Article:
Report points to CSG environmental benefits
Greenhouse gas emissions from Australian coal seam gas (CSG) production wells are actually very low – especially when compared to the volume of gas produced from the wells, a new report has found.
The report Field Measurements of Fugitive Emissions from Equipment and Well Casings in Australian Coal Seam Gas Production Facilities prepared for the Department of the Environment by the CSIRO involved scientists measuring fugitive methane emissions from a number of production wells in Queensland and NSW.
Report's key findings
The report found the median methane emission rate from all sources for the 43 wells examined was approximately 0.6 grams per minute, while the mean emission rate was about 3.2 grams per minute.
This compares to a mean production rate of the wells examined of 29,600 m3 per day and represents about 0.02 per cent of total production. This is much lower than recent estimates of methane emissions from gas production in the United States.
This median emission rate is about the same as daily methane emissions from four cows, which was an "important" finding, the Australian Petrol Product and Exploration Association (APPEA) said in a recent statement.
"This is (a) … technically rigorous study conducted by the CSIRO. While the study notes there are a number of other areas requiring further investigation, it is significant that these initial findings based on actual measurements show fugitive emissions are a small fraction (less than 0.02 per cent) of CSG production," APPEA Chief Executive, David Byers said.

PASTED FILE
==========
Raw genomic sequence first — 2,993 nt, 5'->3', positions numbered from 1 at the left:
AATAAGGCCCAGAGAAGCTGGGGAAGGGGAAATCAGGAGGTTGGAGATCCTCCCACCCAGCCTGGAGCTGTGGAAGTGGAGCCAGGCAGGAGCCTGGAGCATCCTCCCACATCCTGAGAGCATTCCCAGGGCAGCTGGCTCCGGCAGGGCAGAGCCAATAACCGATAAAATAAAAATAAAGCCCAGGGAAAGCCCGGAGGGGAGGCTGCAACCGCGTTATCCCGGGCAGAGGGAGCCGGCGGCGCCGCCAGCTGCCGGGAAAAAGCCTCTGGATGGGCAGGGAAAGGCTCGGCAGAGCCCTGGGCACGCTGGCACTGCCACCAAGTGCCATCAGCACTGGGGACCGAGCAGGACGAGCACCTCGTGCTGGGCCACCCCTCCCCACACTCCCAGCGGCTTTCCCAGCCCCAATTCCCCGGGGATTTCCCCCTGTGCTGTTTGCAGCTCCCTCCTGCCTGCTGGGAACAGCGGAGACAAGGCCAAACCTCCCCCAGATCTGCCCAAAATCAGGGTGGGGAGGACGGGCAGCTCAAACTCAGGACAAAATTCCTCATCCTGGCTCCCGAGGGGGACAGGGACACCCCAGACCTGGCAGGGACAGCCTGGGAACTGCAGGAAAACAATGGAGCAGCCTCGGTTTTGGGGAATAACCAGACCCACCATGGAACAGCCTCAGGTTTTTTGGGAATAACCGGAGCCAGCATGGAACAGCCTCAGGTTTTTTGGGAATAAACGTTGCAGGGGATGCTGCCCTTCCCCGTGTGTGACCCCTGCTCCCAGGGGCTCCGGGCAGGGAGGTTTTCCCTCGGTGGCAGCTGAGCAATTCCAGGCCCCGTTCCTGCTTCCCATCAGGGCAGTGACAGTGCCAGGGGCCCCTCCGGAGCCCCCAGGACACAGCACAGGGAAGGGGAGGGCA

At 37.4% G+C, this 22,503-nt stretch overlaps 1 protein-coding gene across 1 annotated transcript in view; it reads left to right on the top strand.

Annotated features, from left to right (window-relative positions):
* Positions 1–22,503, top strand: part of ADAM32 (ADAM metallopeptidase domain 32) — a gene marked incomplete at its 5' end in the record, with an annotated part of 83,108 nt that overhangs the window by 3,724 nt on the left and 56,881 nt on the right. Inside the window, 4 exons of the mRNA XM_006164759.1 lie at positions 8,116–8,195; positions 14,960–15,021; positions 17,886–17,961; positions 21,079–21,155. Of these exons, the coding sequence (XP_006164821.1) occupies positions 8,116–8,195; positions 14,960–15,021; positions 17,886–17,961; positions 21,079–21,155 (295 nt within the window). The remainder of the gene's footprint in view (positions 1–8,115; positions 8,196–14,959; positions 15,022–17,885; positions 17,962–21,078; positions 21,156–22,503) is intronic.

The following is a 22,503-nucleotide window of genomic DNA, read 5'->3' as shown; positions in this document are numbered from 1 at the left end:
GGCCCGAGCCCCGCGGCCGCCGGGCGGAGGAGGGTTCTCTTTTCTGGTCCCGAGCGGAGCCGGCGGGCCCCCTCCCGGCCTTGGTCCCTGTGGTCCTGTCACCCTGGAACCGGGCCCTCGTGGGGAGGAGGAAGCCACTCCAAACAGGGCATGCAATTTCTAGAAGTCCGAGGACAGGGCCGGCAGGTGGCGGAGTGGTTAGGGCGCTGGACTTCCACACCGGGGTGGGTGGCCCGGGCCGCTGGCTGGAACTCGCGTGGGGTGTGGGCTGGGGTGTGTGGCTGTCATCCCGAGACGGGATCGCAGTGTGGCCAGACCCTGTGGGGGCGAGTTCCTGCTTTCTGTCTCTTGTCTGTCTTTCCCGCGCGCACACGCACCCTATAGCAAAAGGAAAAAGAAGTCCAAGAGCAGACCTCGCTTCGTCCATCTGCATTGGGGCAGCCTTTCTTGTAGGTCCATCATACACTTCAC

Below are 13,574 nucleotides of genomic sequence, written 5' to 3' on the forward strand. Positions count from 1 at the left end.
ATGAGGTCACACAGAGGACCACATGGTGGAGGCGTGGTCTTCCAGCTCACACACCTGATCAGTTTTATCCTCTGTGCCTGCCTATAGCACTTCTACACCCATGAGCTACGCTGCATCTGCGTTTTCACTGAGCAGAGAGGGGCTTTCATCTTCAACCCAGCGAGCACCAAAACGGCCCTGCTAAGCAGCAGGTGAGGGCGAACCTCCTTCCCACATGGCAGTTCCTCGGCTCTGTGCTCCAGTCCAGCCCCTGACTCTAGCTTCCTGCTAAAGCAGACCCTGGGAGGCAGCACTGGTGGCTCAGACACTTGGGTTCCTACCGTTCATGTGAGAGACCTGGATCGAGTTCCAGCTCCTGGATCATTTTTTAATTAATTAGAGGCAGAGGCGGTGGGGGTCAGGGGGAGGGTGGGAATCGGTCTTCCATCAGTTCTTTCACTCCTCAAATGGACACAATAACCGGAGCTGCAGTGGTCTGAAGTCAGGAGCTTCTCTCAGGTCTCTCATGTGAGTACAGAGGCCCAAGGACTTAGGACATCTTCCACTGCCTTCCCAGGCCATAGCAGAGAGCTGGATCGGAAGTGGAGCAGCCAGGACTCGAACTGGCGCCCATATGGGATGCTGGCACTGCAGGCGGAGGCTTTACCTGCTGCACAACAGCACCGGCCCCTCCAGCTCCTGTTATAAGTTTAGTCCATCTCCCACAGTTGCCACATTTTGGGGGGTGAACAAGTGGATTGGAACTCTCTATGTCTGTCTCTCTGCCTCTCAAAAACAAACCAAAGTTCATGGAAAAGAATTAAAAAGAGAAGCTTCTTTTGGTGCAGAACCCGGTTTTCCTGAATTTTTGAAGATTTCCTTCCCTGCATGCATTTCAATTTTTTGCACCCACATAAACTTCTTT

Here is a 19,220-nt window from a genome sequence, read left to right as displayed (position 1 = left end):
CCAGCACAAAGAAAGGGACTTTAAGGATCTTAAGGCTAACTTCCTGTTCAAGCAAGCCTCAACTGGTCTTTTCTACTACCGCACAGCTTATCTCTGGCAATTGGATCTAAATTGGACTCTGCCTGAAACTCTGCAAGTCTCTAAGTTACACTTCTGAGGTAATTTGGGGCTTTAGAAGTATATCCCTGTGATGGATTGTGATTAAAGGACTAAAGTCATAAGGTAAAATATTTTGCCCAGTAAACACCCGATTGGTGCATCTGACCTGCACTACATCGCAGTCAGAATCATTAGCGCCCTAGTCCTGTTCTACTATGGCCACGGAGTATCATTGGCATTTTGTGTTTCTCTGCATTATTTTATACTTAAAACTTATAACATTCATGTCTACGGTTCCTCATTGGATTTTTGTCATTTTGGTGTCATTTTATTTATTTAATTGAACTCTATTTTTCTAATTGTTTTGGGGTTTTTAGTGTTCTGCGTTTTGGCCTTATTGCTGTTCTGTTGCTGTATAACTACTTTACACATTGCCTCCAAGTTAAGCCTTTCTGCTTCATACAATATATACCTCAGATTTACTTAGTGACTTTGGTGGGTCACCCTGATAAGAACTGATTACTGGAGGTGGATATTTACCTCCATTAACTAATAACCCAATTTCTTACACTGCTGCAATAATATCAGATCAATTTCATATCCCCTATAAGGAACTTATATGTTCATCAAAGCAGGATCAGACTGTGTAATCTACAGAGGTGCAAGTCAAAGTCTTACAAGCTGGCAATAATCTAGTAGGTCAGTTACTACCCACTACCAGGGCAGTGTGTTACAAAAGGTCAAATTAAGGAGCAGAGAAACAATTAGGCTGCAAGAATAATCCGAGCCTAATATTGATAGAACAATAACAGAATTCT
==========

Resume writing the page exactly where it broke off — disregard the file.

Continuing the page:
"Natural gas is up to 70 per cent cleaner than traditional energy sources and there are substantial environmental benefits associated with expanding natural gas production, including CSG production.
"Developing Australia's substantial natural gas resources for domestic and export use will have significant environmental and economic benefits, both in Australia and throughout energy-hungry export markets.
"In order to realise these benefits, APPEA will continue working with the Australian government on further development of its climate change policy response to recognise the low emissions benefits of natural gas and to enhance Australia's international competitiveness as a destination for oil and gas investment."
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